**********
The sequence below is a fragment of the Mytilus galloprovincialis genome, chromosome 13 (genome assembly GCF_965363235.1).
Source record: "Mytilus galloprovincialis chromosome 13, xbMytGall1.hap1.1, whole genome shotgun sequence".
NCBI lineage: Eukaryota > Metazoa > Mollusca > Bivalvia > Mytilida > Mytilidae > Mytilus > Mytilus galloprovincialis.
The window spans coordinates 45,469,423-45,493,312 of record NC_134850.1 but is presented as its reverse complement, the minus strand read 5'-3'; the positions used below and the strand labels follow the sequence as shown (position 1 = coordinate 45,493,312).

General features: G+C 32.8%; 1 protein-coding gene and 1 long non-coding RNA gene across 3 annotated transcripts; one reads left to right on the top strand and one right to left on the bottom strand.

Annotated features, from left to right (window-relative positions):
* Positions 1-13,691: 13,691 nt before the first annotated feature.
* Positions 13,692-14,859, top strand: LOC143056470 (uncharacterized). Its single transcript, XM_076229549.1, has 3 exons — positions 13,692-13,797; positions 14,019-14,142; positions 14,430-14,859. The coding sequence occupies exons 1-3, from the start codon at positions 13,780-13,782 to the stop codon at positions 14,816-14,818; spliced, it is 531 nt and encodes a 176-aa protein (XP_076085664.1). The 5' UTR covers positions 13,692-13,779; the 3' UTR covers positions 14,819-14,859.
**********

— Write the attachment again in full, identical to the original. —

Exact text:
The sequence below is a fragment of the Mytilus galloprovincialis genome, chromosome 13 (genome assembly GCF_965363235.1).
Source record: "Mytilus galloprovincialis chromosome 13, xbMytGall1.hap1.1, whole genome shotgun sequence".
NCBI lineage: Eukaryota > Metazoa > Mollusca > Bivalvia > Mytilida > Mytilidae > Mytilus > Mytilus galloprovincialis.
The window spans coordinates 45,469,423-45,493,312 of record NC_134850.1 but is presented as its reverse complement, the minus strand read 5'-3'; the positions used below and the strand labels follow the sequence as shown (position 1 = coordinate 45,493,312).

General features: G+C 32.8%; 1 protein-coding gene and 1 long non-coding RNA gene across 3 annotated transcripts; one reads left to right on the top strand and one right to left on the bottom strand.

Annotated features, from left to right (window-relative positions):
* Positions 1-13,691: 13,691 nt before the first annotated feature.
* Positions 13,692-14,859, top strand: LOC143056470 (uncharacterized). Its single transcript, XM_076229549.1, has 3 exons — positions 13,692-13,797; positions 14,019-14,142; positions 14,430-14,859. The coding sequence occupies exons 1-3, from the start codon at positions 13,780-13,782 to the stop codon at positions 14,816-14,818; spliced, it is 531 nt and encodes a 176-aa protein (XP_076085664.1). The 5' UTR covers positions 13,692-13,779; the 3' UTR covers positions 14,819-14,859.